Sources: Kelly Burke - Sydney Morning Herald, 8 January 2009
ERMA news, 15 December 2008
The NZ Environmental Risk Management Authority has banned the use, importation and manufacture of the insecticide - endosulfan, from January 16, 2009
NEW Zealand fruit and vegetable growers have less than a week to find alternatives pest control products.
Farmers and stockists have 12 months to safely dispose of endosulphan stocks by re-exporting the chemical or surrendering it to an approved toxic waste disposal scheme.
The New Zealand ban was prompted in part by a number of recent biosafety scares, including unacceptably high endosulphan residues in local produce and Australian imports last year.
Illegal endosulphan residues have twice been found in New Zealand beef destined for South Korea, resulting in enormous costs for exporters. Because of the proven dangers of endosulfan exposure, ERMA wanted to stop the use of endosulfan as quickly as possible.�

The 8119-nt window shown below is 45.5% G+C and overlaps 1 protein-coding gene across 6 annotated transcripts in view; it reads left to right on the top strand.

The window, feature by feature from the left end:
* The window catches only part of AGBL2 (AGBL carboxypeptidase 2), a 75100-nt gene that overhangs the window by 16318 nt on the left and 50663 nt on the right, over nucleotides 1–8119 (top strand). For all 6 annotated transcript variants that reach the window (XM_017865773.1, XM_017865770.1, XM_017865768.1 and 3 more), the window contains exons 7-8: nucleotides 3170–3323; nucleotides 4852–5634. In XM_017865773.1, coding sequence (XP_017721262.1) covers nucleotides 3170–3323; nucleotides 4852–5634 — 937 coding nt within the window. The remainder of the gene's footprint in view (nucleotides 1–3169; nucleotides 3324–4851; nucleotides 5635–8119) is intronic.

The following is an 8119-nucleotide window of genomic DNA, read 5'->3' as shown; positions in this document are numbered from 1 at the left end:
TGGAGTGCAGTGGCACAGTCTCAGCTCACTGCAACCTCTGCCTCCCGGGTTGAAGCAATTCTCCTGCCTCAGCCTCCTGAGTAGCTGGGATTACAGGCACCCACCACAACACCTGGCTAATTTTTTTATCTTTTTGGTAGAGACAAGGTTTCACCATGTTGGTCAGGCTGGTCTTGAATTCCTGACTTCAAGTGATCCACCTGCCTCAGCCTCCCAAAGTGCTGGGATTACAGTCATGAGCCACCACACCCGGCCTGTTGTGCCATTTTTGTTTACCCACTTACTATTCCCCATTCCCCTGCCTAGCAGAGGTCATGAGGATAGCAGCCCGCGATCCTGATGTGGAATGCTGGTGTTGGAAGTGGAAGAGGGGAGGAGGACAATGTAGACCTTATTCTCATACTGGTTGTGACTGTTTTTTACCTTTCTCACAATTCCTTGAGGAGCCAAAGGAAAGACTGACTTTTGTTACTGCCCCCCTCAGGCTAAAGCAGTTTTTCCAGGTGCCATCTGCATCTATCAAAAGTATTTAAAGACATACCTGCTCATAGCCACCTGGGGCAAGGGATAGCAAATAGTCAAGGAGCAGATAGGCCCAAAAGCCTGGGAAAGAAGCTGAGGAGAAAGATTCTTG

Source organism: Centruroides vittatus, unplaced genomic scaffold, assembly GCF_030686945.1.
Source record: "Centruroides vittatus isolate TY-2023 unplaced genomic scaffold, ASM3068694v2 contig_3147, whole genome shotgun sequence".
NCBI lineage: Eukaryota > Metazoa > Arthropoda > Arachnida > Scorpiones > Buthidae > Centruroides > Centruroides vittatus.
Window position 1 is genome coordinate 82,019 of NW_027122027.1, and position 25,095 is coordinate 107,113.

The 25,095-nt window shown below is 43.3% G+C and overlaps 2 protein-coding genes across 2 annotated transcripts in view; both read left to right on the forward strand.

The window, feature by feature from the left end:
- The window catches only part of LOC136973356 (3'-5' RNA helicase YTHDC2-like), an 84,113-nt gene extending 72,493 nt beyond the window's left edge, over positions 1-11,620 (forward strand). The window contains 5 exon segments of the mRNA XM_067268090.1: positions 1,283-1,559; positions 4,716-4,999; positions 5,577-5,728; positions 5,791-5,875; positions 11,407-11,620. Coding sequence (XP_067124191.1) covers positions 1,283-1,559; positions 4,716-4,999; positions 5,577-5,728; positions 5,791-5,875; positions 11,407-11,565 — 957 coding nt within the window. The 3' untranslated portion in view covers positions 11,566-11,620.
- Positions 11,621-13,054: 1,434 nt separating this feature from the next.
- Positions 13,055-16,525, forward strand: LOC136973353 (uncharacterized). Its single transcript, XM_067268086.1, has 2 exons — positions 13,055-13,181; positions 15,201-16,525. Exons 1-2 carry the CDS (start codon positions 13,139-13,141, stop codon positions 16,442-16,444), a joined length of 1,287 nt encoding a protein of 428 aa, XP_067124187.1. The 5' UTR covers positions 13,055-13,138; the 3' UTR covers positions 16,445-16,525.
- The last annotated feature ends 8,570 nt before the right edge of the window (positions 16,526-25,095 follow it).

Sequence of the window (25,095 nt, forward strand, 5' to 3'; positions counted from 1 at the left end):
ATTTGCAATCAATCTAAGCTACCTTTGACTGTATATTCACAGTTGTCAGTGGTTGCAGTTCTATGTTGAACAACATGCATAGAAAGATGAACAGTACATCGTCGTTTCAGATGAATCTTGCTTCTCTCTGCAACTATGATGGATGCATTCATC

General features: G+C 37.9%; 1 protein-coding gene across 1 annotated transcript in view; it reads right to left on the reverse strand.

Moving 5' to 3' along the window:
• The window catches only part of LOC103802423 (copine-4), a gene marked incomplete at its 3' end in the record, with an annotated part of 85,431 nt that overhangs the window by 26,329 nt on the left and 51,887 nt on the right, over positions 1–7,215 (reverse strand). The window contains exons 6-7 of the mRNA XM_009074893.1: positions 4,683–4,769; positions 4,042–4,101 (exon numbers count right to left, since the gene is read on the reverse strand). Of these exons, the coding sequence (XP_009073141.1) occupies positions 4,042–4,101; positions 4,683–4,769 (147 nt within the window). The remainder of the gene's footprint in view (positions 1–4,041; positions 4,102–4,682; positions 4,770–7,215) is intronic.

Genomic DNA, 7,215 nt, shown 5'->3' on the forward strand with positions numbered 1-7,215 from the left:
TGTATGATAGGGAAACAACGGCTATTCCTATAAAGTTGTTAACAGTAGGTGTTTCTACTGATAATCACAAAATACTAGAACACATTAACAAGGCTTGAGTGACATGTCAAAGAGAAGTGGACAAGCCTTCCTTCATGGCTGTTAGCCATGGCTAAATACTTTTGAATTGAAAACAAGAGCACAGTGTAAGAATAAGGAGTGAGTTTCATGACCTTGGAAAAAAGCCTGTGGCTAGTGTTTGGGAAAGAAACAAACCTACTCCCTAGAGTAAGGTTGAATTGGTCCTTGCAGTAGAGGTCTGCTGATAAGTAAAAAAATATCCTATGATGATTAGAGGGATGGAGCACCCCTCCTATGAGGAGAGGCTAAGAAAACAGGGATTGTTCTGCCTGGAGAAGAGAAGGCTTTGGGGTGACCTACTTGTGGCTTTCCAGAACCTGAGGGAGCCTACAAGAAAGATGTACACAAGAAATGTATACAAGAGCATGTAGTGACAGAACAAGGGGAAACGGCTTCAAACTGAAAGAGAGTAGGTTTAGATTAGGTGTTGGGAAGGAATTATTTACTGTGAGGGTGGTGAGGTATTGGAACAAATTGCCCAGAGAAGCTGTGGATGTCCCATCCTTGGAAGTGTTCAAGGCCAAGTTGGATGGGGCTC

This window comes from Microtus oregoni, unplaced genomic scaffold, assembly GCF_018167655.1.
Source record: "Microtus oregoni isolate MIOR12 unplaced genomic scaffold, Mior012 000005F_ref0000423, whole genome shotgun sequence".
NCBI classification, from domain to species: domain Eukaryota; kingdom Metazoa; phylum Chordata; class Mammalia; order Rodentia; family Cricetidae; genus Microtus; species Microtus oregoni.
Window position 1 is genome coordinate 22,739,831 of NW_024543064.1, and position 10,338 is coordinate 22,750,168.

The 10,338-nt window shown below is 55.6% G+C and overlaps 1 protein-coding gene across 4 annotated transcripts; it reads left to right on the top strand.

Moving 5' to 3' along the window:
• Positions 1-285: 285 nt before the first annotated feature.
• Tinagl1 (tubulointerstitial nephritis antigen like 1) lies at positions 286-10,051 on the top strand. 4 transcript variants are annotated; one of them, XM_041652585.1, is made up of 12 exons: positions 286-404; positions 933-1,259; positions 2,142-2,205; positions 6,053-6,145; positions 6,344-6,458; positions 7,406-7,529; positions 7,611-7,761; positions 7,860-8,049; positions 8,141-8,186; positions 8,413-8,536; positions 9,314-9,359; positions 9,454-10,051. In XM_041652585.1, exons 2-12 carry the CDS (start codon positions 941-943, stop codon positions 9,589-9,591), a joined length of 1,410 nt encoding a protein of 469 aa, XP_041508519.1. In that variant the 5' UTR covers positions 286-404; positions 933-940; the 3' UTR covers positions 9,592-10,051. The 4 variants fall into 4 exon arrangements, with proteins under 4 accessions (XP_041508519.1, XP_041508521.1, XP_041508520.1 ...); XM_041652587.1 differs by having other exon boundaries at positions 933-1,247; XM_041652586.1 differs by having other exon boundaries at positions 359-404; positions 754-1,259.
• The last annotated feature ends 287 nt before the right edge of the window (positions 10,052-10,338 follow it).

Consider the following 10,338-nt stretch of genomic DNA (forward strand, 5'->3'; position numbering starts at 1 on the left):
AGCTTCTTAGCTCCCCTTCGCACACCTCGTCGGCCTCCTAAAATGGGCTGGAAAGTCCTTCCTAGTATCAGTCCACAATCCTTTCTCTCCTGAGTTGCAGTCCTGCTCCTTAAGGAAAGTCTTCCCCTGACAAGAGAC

Horticulture New Zealand chief executive Peter Silcock said there was no opposition to a phasing out period, but the tight timeframe was "extraordinary".
Endosulphan will continue to be used by Australian horticultural industries though more than 55 countries have outlawed its use on food crops.
Australia in the minority of major economies still using the pesticide, along with the United States, Brazil and India.
Australian Minister for Agriculture, Fisheries and Forestry, Tony Burke, said he would seek a briefing from the APVMA on the use of the endosulphan in Australian horticultural crops.
This May, the Stockholm Convention on Persistent Organic Pollutants, to which Australia is a signatory, meets in Geneva to consider a global ban on endosulphan.